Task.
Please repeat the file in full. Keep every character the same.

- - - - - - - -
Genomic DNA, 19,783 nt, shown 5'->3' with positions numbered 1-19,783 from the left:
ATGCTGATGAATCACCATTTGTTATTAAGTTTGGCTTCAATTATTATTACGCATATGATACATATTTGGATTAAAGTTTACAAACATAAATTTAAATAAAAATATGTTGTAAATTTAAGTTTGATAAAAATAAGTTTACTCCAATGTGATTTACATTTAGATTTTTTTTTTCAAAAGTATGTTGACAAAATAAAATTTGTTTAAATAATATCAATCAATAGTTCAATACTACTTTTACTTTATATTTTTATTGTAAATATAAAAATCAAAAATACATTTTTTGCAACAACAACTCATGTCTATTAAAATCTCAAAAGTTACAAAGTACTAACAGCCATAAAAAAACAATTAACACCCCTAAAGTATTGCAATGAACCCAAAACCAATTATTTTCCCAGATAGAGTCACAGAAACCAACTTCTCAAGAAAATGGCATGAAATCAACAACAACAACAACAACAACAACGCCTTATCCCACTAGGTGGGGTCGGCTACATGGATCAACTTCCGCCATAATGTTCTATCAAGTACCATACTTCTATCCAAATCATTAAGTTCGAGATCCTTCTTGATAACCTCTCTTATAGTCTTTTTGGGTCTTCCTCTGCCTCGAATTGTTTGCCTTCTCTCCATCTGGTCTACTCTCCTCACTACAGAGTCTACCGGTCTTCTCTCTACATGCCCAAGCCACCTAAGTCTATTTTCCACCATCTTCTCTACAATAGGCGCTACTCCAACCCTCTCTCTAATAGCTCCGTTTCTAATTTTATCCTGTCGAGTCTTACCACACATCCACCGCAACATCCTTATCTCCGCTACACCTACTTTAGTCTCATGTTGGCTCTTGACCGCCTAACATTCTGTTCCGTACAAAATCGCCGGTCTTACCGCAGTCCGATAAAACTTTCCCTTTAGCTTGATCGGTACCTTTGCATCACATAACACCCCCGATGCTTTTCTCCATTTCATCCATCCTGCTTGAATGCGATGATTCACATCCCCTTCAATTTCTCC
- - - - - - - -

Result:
Genomic DNA, 19,783 nt, shown 5'->3' with positions numbered 1-19,783 from the left:
ATGCTGATGAATCACCATTTGTTATTAAGTTTGGCTTCAATTATTATTACGCATATGATACATATTTGGATTAAAGTTTACAAACATAAATTTAAATAAAAATATGTTGTAAATTTAAGTTTGATAAAAATAAGTTTACTCCAATGTGATTTACATTTAGATTTTTTTTTTCAAAAGTATGTTGACAAAATAAAATTTGTTTAAATAATATCAATCAATAGTTCAATACTACTTTTACTTTATATTTTTATTGTAAATATAAAAATCAAAAATACATTTTTTGCAACAACAACTCATGTCTATTAAAATCTCAAAAGTTACAAAGTACTAACAGCCATAAAAAAACAATTAACACCCCTAAAGTATTGCAATGAACCCAAAACCAATTATTTTCCCAGATAGAGTCACAGAAACCAACTTCTCAAGAAAATGGCATGAAATCAACAACAACAACAACAACAACAACGCCTTATCCCACTAGGTGGGGTCGGCTACATGGATCAACTTCCGCCATAATGTTCTATCAAGTACCATACTTCTATCCAAATCATTAAGTTCGAGATCCTTCTTGATAACCTCTCTTATAGTCTTTTTGGGTCTTCCTCTGCCTCGAATTGTTTGCCTTCTCTCCATCTGGTCTACTCTCCTCACTACAGAGTCTACCGGTCTTCTCTCTACATGCCCAAGCCACCTAAGTCTATTTTCCACCATCTTCTCTACAATAGGCGCTACTCCAACCCTCTCTCTAATAGCTCCGTTTCTAATTTTATCCTGTCGAGTCTTACCACACATCCACCGCAACATCCTTATCTCCGCTACACCTACTTTAGTCTCATGTTGGCTCTTGACCGCCTAACATTCTGTTCCGTACAAAATCGCCGGTCTTACCGCAGTCCGATAAAACTTTCCCTTTAGCTTGATCGGTACCTTTGCATCACATAACACCCCCGATGCTTTTCTCCATTTCATCCATCCTGCTTGAATGCGATGATTCACATCCCCTTCAATTTCTCC